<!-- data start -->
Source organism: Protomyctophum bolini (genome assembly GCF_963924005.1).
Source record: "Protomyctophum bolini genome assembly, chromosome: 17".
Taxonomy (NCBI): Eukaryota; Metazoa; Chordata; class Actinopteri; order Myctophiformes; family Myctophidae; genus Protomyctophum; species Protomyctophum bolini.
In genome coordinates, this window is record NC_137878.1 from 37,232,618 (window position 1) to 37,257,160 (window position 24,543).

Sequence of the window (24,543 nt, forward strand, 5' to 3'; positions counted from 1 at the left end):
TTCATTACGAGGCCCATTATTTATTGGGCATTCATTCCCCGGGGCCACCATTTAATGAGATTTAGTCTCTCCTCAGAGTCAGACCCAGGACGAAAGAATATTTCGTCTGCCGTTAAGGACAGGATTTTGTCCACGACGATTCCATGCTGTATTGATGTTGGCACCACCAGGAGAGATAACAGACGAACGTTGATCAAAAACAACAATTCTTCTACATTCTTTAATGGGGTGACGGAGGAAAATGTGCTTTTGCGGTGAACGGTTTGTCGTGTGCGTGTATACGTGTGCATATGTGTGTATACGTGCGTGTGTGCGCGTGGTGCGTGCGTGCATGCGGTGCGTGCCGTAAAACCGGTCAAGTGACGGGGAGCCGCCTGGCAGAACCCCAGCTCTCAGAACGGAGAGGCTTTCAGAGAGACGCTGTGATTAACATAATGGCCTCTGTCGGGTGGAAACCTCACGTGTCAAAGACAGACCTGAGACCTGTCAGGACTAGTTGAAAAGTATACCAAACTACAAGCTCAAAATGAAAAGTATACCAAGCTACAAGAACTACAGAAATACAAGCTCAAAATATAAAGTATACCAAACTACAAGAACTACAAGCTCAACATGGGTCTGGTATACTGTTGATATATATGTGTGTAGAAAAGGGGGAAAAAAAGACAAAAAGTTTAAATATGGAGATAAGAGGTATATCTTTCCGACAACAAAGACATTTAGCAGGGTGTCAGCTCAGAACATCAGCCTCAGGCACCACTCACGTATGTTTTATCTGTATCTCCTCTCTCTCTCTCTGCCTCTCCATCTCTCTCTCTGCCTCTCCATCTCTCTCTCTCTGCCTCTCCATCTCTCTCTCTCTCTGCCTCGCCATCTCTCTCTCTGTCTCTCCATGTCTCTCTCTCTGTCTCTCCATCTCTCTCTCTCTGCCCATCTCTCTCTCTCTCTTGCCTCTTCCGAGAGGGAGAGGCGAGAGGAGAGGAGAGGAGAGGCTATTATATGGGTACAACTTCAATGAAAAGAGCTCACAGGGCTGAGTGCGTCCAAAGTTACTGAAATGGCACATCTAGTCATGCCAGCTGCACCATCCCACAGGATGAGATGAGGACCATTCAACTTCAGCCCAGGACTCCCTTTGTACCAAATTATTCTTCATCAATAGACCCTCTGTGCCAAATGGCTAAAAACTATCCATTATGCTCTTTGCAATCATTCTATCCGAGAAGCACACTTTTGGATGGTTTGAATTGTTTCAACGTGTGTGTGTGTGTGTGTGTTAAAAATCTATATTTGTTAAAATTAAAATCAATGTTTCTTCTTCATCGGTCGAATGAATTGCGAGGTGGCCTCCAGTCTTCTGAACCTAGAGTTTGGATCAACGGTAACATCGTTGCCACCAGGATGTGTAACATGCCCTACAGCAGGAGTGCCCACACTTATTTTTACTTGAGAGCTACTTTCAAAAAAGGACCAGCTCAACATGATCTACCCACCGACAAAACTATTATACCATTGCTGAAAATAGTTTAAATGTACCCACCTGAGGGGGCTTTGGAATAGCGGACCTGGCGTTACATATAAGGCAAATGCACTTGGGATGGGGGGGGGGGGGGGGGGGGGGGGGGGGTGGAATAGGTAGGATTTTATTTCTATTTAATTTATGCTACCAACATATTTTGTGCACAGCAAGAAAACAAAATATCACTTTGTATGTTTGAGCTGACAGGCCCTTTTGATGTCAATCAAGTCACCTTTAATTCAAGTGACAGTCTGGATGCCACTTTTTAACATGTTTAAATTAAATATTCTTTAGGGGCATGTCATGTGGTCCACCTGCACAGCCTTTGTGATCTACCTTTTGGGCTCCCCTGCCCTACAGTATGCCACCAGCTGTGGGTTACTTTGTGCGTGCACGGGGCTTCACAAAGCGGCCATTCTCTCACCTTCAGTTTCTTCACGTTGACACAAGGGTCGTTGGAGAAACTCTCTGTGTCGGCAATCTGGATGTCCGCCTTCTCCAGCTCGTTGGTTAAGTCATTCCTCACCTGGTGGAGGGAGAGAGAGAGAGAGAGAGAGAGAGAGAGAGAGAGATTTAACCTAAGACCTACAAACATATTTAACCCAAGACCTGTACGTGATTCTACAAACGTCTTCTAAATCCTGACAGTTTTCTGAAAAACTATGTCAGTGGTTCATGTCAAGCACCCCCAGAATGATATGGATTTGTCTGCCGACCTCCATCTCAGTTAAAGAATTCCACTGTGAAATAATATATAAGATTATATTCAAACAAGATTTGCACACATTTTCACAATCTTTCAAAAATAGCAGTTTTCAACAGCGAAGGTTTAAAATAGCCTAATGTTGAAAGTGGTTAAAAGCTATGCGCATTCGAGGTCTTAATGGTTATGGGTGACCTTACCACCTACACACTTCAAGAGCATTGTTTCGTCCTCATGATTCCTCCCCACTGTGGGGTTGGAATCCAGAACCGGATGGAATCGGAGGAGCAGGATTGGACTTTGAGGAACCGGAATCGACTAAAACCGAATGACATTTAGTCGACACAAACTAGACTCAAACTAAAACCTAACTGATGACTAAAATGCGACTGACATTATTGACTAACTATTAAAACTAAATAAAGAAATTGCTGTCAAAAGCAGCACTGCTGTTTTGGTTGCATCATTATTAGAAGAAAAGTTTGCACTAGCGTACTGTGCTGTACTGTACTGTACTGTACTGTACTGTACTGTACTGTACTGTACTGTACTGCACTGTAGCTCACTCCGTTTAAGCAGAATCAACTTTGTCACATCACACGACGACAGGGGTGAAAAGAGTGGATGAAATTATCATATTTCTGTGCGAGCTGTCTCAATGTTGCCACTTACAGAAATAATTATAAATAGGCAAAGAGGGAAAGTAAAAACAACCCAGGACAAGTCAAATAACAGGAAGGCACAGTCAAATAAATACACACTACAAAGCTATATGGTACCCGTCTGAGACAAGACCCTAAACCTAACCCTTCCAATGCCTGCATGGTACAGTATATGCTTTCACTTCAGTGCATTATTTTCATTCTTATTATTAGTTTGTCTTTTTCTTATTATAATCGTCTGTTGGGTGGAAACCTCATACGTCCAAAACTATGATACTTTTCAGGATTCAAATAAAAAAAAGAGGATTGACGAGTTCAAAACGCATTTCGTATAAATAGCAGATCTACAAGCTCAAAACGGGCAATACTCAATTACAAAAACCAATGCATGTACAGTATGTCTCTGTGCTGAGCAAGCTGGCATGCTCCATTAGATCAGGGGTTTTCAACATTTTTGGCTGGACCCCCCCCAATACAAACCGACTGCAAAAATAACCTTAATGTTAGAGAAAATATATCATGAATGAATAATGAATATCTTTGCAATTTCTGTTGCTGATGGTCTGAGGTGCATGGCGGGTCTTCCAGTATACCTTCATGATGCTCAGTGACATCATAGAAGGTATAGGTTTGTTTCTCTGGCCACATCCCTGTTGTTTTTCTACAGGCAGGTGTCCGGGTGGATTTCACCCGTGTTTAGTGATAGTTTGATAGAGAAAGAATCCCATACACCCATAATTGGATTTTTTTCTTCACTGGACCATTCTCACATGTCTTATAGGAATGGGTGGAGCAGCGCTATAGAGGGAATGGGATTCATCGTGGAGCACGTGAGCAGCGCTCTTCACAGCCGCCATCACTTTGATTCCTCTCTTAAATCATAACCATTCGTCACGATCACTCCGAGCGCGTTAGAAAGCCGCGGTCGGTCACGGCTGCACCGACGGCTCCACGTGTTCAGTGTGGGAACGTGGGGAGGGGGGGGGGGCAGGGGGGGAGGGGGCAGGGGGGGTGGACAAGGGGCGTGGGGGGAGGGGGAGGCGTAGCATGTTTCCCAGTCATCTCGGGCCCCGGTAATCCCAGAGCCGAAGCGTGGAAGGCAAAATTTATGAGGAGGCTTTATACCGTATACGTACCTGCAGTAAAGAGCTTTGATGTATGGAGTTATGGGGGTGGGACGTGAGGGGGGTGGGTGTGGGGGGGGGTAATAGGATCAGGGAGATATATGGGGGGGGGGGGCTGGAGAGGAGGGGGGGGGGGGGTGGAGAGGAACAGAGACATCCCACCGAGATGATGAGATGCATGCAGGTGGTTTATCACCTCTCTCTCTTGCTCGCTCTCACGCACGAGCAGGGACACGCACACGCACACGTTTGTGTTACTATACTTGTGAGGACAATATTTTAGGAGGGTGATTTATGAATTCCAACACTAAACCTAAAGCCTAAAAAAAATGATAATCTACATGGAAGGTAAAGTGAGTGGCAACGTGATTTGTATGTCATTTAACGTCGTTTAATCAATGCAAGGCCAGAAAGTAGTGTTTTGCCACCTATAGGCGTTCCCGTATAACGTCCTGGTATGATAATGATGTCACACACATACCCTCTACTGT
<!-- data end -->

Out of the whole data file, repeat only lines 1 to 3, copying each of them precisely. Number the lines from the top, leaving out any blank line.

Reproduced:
Source organism: Protomyctophum bolini (genome assembly GCF_963924005.1).
Source record: "Protomyctophum bolini genome assembly, chromosome: 17".
Taxonomy (NCBI): Eukaryota; Metazoa; Chordata; class Actinopteri; order Myctophiformes; family Myctophidae; genus Protomyctophum; species Protomyctophum bolini.